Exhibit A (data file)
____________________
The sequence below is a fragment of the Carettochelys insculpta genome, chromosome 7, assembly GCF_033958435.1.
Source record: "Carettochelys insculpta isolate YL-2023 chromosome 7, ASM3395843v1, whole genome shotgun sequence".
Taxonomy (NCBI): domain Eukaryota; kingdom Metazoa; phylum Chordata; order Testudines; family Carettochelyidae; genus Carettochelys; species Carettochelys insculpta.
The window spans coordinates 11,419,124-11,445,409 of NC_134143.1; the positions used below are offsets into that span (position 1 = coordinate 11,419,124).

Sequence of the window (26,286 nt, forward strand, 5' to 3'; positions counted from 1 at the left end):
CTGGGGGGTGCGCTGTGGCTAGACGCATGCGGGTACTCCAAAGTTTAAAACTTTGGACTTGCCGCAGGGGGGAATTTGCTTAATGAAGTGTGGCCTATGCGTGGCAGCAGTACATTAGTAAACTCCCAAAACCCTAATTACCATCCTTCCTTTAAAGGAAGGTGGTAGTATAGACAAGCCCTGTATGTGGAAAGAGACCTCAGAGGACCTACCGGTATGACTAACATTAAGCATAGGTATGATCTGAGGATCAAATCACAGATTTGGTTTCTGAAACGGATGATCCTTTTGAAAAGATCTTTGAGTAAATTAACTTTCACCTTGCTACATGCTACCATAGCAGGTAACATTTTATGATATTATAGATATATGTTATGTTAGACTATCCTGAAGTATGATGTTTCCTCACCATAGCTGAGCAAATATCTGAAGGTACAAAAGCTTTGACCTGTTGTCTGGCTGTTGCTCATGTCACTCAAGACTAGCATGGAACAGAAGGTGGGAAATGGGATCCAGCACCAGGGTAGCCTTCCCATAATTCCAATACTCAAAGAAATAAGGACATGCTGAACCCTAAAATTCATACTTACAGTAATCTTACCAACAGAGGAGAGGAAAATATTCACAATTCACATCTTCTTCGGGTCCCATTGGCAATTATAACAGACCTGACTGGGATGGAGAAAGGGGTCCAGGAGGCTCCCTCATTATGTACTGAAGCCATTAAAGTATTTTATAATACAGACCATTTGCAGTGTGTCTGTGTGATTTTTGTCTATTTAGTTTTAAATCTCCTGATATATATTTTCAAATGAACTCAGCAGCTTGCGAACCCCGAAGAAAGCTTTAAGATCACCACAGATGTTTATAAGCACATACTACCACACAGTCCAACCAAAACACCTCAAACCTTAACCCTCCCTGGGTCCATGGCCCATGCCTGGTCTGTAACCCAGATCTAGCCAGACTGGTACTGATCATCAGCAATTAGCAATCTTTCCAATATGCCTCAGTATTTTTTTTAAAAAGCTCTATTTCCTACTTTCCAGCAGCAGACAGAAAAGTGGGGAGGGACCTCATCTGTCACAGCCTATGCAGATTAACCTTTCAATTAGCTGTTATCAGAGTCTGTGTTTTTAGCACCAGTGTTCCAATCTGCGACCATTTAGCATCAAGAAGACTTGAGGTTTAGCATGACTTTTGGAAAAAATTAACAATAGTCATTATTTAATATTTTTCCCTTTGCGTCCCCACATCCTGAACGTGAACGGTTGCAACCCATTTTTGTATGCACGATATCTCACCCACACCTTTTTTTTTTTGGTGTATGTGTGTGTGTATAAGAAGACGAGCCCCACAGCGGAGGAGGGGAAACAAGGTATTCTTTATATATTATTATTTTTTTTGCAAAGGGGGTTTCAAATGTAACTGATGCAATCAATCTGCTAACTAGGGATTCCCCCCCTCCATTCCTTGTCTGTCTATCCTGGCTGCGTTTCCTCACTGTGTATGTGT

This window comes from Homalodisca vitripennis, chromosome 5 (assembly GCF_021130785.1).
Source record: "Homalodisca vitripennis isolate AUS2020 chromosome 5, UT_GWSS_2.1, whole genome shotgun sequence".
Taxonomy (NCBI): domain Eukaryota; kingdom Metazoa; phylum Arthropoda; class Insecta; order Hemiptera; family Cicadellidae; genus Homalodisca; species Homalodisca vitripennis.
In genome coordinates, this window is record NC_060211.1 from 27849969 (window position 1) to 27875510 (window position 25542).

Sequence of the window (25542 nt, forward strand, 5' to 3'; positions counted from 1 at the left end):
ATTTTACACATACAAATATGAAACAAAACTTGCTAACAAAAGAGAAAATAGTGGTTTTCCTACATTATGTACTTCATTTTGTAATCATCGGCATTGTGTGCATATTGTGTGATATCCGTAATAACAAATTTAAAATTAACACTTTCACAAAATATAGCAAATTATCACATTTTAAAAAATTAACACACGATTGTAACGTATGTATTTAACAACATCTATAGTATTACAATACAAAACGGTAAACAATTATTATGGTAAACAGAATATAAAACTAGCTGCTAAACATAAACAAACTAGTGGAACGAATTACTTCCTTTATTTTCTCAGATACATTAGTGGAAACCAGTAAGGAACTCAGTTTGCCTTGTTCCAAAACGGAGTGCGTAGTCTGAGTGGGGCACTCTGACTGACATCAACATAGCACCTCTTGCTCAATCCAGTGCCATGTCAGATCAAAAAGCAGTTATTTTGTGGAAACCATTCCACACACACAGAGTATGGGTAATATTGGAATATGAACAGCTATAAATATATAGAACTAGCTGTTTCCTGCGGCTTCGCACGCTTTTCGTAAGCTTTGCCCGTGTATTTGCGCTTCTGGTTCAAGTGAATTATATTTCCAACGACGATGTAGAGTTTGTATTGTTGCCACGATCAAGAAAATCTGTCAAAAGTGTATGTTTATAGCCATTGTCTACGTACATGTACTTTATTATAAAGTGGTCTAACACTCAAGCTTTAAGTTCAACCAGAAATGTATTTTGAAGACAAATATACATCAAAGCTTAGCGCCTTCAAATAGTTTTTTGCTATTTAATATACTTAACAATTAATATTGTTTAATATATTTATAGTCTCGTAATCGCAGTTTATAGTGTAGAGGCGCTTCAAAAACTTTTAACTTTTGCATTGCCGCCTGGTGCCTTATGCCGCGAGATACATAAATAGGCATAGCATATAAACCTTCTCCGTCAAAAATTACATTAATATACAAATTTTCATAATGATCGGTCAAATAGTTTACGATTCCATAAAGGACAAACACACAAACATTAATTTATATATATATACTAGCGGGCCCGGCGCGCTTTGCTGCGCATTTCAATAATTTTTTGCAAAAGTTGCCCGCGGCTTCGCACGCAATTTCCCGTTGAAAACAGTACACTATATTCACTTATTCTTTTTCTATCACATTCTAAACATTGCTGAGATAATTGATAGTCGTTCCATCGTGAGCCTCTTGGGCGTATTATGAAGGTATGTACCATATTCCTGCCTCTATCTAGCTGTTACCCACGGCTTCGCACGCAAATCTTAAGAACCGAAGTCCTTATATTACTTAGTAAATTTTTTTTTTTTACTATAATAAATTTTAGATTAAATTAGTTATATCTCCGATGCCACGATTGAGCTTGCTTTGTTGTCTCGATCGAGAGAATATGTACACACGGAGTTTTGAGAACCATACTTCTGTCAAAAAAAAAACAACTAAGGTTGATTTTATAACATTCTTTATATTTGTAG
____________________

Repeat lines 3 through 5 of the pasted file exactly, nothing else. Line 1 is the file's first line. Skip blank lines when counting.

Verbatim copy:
Taxonomy (NCBI): domain Eukaryota; kingdom Metazoa; phylum Chordata; order Testudines; family Carettochelyidae; genus Carettochelys; species Carettochelys insculpta.
The window spans coordinates 11,419,124-11,445,409 of NC_134143.1; the positions used below are offsets into that span (position 1 = coordinate 11,419,124).

Sequence of the window (26,286 nt, forward strand, 5' to 3'; positions counted from 1 at the left end):